Are you a 'Bubble' Parent?
When did we become so overprotective we try to place our kids in a bubble? We were a generation of bikes with no helmets. I rode on my friend's handle bars. We drank from a hose and lived to tell the tale. We had fights with our friends and our parents never knew. We were picked on, made fun of and had horrible days, and our parents listened but never jumped into it. We cried and passed notes to our friends and moved on.
The bus is a good example. We all rode the bu,s and if my mother had to drive me to school it was because I missed the bus and that was not a fun car ride. I hear from parents these reasons why they drive their kids. The bus comes too early. There is no supervision on the bus. I don't like the bus driver. There are no seat belts on the bus. There are some mean kids on the bus.
There are 50 times more car accidents than bus accidents. They get up early to watch TV; they can get up early to get on the bus. If they are on it for a long time, they learn patience. If they get picked on, they learn how to stick up for themselves or how to stick up for others. They will have to learn to tell an adult the problem and ask for help. They may be tired after a long bus ride, but that is OK. They are fine. Stop making your issue their issue.
Talking to adults is another parent "bubble" issue. After fourth grade I will never talk to a coach on behalf of my child. I just won't. They are old enough to speak for themselves. I'll help them find the words and turn their emotions into articulate thought, but never will I speak for them. I hear from many parents, "My child is just too shy and will not say anything." OK! That is fine. Let them be shy, but there are consequences to not speaking up. You get what you get. Every time you step in, you tell your child that you don't think they can handle it, and the rescue will cause them to lose confidence.
We all have fears as parents, but when we put those fears on a child, that action becomes unproductive. I recently asked a parent whose child is in need of some separation, "What about a summer camp?" I thought it would give her a chance to be on her own and develop new skills and friendships. The response was, "She won't like that, she likes to be with us or her friends."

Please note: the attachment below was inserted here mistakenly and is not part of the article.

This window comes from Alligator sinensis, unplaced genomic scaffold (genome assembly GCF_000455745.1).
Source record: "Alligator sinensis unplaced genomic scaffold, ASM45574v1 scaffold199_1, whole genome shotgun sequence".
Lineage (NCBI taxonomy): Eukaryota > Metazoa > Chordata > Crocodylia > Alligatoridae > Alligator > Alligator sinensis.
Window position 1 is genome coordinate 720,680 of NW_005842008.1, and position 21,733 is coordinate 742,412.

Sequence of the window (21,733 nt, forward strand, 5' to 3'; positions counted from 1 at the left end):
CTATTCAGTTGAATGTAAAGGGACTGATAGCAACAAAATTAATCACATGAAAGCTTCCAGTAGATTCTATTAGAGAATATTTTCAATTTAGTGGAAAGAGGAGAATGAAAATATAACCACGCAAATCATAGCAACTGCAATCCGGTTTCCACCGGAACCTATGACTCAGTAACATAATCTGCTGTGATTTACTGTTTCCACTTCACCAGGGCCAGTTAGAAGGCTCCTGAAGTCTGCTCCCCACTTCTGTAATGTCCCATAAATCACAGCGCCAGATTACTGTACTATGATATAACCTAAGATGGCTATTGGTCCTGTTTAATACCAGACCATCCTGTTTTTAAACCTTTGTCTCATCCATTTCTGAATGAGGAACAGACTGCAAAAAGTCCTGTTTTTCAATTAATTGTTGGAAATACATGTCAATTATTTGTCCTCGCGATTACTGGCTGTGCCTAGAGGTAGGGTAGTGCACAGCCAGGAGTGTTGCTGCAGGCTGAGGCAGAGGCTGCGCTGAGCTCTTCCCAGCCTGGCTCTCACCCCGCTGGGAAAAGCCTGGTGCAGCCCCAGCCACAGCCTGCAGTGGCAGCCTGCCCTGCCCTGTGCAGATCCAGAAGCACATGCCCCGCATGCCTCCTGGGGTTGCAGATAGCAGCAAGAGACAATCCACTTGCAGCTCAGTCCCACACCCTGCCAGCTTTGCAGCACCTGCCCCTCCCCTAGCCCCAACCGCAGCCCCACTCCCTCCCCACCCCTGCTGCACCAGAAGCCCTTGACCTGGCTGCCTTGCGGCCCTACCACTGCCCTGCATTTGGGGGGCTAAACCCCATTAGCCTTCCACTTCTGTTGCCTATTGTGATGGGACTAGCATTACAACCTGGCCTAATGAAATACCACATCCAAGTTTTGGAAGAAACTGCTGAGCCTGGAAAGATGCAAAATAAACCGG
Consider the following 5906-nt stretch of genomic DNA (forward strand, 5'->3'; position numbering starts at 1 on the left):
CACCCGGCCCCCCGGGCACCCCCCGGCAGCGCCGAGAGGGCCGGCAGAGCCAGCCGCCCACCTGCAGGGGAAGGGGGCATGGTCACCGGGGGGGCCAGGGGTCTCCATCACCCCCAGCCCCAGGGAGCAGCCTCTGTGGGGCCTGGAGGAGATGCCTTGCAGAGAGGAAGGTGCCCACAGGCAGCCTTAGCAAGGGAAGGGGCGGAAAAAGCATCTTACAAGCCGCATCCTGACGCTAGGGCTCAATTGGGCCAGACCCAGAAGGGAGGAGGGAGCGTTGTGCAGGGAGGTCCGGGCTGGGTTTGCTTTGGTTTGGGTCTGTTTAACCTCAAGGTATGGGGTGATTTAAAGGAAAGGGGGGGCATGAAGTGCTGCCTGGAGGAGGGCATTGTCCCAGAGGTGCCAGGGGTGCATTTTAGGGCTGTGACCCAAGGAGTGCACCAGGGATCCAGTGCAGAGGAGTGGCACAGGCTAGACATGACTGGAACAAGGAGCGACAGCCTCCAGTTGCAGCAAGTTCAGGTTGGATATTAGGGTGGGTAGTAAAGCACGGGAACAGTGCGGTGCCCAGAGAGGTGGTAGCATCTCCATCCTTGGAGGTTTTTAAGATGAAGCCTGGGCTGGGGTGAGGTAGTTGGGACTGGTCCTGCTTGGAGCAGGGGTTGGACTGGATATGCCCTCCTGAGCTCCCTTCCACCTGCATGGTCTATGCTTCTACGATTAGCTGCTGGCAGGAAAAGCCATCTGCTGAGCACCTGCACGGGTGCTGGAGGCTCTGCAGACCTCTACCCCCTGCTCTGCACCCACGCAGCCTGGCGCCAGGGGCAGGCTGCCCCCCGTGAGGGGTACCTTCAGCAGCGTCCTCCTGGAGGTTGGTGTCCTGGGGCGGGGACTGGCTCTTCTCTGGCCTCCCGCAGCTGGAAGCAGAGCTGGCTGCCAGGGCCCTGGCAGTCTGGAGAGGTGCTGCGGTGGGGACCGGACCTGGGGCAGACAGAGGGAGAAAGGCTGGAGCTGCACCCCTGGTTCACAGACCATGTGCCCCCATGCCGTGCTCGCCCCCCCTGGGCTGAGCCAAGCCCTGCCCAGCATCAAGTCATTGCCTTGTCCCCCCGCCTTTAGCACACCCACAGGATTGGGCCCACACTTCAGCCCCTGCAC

How do you know? She may not like it at first. It may be scary but then, great! A good safe stretching of a child's world is good when they are young and will allow them to develop more leadership qualities and be less likely to follow the crowd in the future.
We didn't have social media as kids, and this is a big difference for our children. If you are seeing them being destructive, then, don't let them have it! I didn't get a phone in my room as a kid because my parents felt anything I had to say to anyone I could say on the downstairs phone. So they said, "No." Try it, it will work. When they are old enough, monitor social media as you would monitor their use of a car. Know where they are going and what they are doing and who they are with. They will be mad. I was mad about the phone, other kids had one. I got over it, and so will they.
We all want our kids to be happy and safe. If we had the ability to have them never feel sad or disappointed, we would make it happen. However, that is not life. The longer they are living in the bubble, the harder they will fall will be when the bubble breaks.
Kate Paquin is a family coach, with a degree in Marriage and Family Therapy. She has worked with different types of families to make their home life run a little smoother and runs classes for teens and parents. Visit her at www.afamilycoach.com.